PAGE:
The average costs don’t accurately reflect any given case, as an addict can spend anywhere from a few thousand dollars to over $100,000 on their habit in any given year, depending on the drug and how severely they have been abusing it.

Many struggle with an addiction to not only one but several substances, complicating the price. Furthermore, the cost of illicit substances change, and availability changes as well, affecting the final calculation.

For many families, however, the costs of addiction are not only serious, but ruinous.


The Healthcare Costs

The estimated societal costs of drug addiction are very high.

Tobacco and alcohol rank among the two most expensive and devastating drugs in the United States, killing the most people as a result of smoking and drinking-related illness (480,000 and 88,000 people respectively) and costing a total of over half a trillion dollars in economic costs, calculated as productivity costs, legal expenses, medical expenses, and accident-related expenses.

Illegal drug abuse accounts for roughly $193 billion lost, while the costs of prescription drug use total at $78.5 billion.

Not accounted for in these calculations are the healthcare costs of drug-related HIV and hepatitis cases, the healthcare costs of the effects of addiction on children during fetal stages, the costs of drug-fueled unemployment, homelessness, and crime, as well as the non-financial costs of losing thousands every year to drug overdose deaths.


The Psychological Cost

Drug addiction is heavily linked to the development of mental health problems, either as a result of the neurological damage caused by long-term drug abuse, or because a significant portion of people affected by mental health conditions seek drugs as a form of self-medication, often inadvertently worsening their condition.

The long-term cost of drug use plays out in the form of mental and psychological deficits, as people struggling with drug addiction often also struggle with cognitive problems as a result of their addiction.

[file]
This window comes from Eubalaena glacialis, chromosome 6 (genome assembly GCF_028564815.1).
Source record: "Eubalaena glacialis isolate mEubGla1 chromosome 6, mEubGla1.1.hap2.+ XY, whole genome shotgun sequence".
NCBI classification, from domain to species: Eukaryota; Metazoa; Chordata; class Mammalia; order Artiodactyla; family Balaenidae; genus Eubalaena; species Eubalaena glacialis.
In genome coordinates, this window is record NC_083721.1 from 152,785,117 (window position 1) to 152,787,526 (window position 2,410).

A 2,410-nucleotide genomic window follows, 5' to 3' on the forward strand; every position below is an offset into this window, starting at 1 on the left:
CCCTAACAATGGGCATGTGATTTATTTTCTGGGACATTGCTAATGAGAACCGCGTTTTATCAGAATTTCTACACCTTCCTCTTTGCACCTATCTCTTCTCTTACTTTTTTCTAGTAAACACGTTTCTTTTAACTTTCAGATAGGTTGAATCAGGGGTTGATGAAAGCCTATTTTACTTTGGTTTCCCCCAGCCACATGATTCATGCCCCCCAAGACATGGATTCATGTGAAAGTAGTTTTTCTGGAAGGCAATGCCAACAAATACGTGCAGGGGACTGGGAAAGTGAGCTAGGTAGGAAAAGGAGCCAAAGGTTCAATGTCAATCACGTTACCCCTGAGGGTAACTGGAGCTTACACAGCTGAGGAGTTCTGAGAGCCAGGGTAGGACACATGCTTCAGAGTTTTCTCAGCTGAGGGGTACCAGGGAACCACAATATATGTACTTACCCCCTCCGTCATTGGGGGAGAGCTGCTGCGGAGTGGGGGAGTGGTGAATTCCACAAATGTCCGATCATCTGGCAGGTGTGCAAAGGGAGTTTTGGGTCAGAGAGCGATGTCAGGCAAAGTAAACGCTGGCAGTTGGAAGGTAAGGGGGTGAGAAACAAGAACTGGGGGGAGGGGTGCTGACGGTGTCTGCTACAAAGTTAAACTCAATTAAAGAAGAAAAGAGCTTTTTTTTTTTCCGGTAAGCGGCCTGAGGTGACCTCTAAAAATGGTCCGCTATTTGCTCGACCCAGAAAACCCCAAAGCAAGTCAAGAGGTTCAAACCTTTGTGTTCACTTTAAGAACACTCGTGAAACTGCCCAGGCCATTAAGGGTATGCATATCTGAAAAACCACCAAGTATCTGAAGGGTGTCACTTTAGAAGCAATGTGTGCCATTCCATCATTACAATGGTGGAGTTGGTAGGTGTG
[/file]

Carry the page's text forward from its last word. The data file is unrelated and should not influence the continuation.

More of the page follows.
Abstinence and long-term sobriety can help the brain heal, but some damage is permanent. Drug-related disability is particularly common among former heroin addicts, as a non-fatal overdose can lead to paralysis as a result of brain damage.

Other causes of disability and paralysis include drug-induced strokes, from alcohol or cocaine, as well as injuries caused while under the influence.


Rehab Is Much Cheaper

It is estimated that the cost of drug addiction versus the cost of rehab is about 7 to 1 on average. Even in cases where the addiction was short-lived, intervening with a treatment plan often means not only saving a family hundreds of thousands of dollars, but saving the life of a loved one.

Without treatment and management, many addictions one day lead to overdose, and death.

The costs of drug use involve more than just money. Drug addiction can rob a person of their family, their job, their purpose, and their will to live. Many begin using at a young age and can’t quit for a number of financial and psychological reasons. Others are stuck in a cycle of abstinence and relapse.

Addiction must be addressed in the long-term, giving addicts a way to avoid temptation and focus on their recovery, and develop the tools to deal with relapses in a productive and healthy way.

Sober living homes provide one such opportunity, differing from traditional rehab programs by giving recovering addicts the option to stay in the drug-free facility for as long as needed.